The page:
Square Fibre Based paper by Ilford

Discussion in 'B&W: Film, Paper, Chemistry' started by Shangheye, Mar 9, 2009.

  1. Shangheye

    Shangheye Member

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    I am looking for advice about how people print their square MF images. I don't know what the effect is on permanence of cutting an FB print to shape after printing (or before?). I note that Ilford do a 10inx10in for the MG IV Deluxe RC, but it seems nothing in FB, and ideally I would be looking for a warmtone paper that is easily tonable.

    What do people do to overcome this issue? I am happy to consider the possibility of a square image mounted in a rectangular mount, but it seems limiting. I would also consider a different VC type paper if I have to.

    Why do Ilford not offer a 10inx10in in all paper types?

    I like Ilford paper and materials and it makes up the bulk of my workflow, but this part seems an obvious ommission :sad:
     
  2. Larry.Manuel

    Larry.Manuel Member

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    I doubt cutting the paper will affect its durability. Off-cuts make great test strips. This is not an omission in product availability - none of the paper sizes I've seen are the same format as 35mm frames, that is to say 2:3 ratio. Paper sizes seem to be based on accepted sizes for exhibition.
     
  3. Alex Bishop-Thorpe

    Alex Bishop-Thorpe Advertiser

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    It isn't offered because it isn't financially viable, is my understanding...only so many people print full frame 6x6, and only so many of those people print on FB, and those that do apparently cut their paper down from available sizes. I believe the 10x10" in RC is for the Aerial Photography industry...

    That said, Ilford ARE open to special orders. If enough people wanted it, it can be done. I just cut down 8x10 sheets, and use the lost 2" for some test strips. You could also get a roll of paper, and cut it down to square sheets...you can get automated paper cutters and such too, I've got one sitting under my desk.
     
    Last edited by a moderator: Mar 9, 2009
  4. Lopaka

    Lopaka Member
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    Volume of sales would be the culprit here. FB makes up a relatively small portion of total paper sales and is more expensive than RC. You can cut 11 x 14 and use the 4" wide strip for tests. I realize that is more expensive than you would expect 10 x 10 to be, but I doubt they could sell enough in FB to justify cutting and packaging in that size. I use 11 x 14 but probably would not buy 10 x 10.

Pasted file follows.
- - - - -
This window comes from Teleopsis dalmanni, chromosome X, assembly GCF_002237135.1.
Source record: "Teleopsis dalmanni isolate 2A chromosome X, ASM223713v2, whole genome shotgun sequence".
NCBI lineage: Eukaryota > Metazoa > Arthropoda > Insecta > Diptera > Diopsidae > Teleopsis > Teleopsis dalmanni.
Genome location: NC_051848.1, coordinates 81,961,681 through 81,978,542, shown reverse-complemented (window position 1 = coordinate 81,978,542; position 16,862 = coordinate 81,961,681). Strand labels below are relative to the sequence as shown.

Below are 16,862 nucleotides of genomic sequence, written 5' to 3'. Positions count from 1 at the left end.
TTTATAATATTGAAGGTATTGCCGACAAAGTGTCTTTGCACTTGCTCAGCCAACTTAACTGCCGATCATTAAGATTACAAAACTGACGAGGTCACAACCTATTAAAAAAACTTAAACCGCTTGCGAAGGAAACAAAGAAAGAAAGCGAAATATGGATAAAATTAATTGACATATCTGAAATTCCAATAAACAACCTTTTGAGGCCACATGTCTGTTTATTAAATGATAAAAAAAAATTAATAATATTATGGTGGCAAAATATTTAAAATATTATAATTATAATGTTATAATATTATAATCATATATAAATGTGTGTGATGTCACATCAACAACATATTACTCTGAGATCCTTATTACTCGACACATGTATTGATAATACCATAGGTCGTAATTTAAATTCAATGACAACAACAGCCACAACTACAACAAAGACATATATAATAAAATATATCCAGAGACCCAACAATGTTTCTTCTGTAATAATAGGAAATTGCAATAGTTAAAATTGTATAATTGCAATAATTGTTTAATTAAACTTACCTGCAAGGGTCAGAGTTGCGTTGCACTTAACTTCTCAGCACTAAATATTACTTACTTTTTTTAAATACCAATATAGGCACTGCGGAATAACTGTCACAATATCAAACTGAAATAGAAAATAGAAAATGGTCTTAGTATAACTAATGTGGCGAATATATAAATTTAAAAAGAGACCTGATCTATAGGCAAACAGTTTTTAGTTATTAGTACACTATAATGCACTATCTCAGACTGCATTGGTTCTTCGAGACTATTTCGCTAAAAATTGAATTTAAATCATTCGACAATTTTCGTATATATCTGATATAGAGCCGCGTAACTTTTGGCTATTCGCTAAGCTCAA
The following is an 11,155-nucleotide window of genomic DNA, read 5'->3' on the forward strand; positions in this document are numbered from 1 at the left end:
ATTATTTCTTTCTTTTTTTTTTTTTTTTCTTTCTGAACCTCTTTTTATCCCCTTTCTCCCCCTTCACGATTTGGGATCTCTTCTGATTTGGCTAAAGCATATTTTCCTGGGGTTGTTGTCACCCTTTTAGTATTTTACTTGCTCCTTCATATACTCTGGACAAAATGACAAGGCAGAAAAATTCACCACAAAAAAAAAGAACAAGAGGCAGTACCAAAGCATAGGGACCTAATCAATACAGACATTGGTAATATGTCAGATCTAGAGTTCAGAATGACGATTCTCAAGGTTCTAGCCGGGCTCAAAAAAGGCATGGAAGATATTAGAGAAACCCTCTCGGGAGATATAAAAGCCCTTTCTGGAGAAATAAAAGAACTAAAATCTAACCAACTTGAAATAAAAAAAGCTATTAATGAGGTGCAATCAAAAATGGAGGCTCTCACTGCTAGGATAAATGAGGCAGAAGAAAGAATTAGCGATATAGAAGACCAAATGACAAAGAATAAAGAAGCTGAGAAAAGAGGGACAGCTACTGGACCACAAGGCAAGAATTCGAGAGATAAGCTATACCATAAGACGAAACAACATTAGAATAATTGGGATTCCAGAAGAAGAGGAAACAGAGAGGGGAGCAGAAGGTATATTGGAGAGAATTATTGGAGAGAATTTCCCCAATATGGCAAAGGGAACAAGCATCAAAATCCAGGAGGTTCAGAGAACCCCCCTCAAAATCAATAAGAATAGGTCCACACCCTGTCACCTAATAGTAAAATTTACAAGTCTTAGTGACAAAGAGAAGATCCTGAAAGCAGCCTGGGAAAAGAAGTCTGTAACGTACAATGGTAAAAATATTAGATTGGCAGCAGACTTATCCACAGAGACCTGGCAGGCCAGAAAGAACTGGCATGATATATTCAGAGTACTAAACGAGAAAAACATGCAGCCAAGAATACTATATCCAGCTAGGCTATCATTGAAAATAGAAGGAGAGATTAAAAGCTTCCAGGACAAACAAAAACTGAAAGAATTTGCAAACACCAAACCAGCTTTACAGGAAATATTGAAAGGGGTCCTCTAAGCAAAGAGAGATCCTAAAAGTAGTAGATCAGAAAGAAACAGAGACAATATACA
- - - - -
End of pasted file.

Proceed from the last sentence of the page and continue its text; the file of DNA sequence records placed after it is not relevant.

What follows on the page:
Bob
     
  5. JBrunner

    JBrunner Moderator Staff Member Moderator
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    Trimming a properly processed and cleared photograph will have no effect on durability, in fact trimming away the edges is thought by some to enhance the archival properties of a print.
     
  6. Monophoto

    Monophoto Member

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    In a perfect world, paper would be available in an infinite selection of rectangular, square and even circular sizes. The world isn't perfect - so deal with it.

    There is absolutely no adverse consequences of trimming finished FB prints.

    All of my prints are trimmed - processing inexorably causes minor abrasions and distortions on the edges, and trimming is the only way to create a neat edge.
     
  7. Thomas Bertilsson

    Thomas Bertilsson Member

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    Just figure out what size you want to print, and what paper you need to buy to get the best yield when you trim it down. If you're doing 10x10 - purchase 20x24. One sheet of 20x24 would yield 4 10x10 pieces with a nice 20" long 4" wide strip for tests.

    I have long since stopped wishing for square paper. I don't see the extra space around the print as waste, because it helps the actual piece of the paper that has the print on it to lie flatter in the overmat.
    And either way, you still put ONE print on that piece of paper whether it's square or rectangular. That's the purpose. Not to fill it all up. :smile:
    As a matter of fact, often when I print an 8x8" or so I'll use 11x14 paper. I always have a border on my prints, as I was once instructed by a photographic print conservator to never dry mount. So I have to have some border so my prints lay reasonably flat in just a hinged fasion with a hinged overmat.